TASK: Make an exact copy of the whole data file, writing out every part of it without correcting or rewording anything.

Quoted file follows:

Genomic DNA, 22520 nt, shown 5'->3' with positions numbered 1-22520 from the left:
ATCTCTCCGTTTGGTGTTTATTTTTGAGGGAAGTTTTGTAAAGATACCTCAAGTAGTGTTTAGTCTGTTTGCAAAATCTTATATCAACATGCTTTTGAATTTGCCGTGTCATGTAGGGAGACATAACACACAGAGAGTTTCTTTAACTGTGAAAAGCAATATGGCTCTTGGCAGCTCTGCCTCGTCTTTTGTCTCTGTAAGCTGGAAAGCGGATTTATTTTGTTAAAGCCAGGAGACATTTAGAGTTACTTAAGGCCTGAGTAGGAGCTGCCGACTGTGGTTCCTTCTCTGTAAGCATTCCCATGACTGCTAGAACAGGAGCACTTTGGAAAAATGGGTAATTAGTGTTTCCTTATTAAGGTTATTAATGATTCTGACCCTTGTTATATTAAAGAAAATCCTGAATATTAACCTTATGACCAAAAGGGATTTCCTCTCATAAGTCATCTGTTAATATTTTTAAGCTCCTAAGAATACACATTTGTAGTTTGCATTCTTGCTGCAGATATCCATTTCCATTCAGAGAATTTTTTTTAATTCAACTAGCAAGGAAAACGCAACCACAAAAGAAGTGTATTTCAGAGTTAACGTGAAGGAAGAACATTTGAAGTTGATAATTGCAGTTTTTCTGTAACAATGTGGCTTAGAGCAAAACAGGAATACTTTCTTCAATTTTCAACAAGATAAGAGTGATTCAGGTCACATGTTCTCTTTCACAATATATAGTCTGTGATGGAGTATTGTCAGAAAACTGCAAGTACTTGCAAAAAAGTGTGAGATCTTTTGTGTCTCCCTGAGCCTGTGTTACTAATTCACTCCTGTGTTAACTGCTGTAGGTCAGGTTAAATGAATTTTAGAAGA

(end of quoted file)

Genomic DNA, 22520 nt, shown 5'->3' with positions numbered 1-22520 from the left:
ATCTCTCCGTTTGGTGTTTATTTTTGAGGGAAGTTTTGTAAAGATACCTCAAGTAGTGTTTAGTCTGTTTGCAAAATCTTATATCAACATGCTTTTGAATTTGCCGTGTCATGTAGGGAGACATAACACACAGAGAGTTTCTTTAACTGTGAAAAGCAATATGGCTCTTGGCAGCTCTGCCTCGTCTTTTGTCTCTGTAAGCTGGAAAGCGGATTTATTTTGTTAAAGCCAGGAGACATTTAGAGTTACTTAAGGCCTGAGTAGGAGCTGCCGACTGTGGTTCCTTCTCTGTAAGCATTCCCATGACTGCTAGAACAGGAGCACTTTGGAAAAATGGGTAATTAGTGTTTCCTTATTAAGGTTATTAATGATTCTGACCCTTGTTATATTAAAGAAAATCCTGAATATTAACCTTATGACCAAAAGGGATTTCCTCTCATAAGTCATCTGTTAATATTTTTAAGCTCCTAAGAATACACATTTGTAGTTTGCATTCTTGCTGCAGATATCCATTTCCATTCAGAGAATTTTTTTTAATTCAACTAGCAAGGAAAACGCAACCACAAAAGAAGTGTATTTCAGAGTTAACGTGAAGGAAGAACATTTGAAGTTGATAATTGCAGTTTTTCTGTAACAATGTGGCTTAGAGCAAAACAGGAATACTTTCTTCAATTTTCAACAAGATAAGAGTGATTCAGGTCACATGTTCTCTTTCACAATATATAGTCTGTGATGGAGTATTGTCAGAAAACTGCAAGTACTTGCAAAAAAGTGTGAGATCTTTTGTGTCTCCCTGAGCCTGTGTTACTAATTCACTCCTGTGTTAACTGCTGTAGGTCAGGTTAAATGAATTTTAGAAGA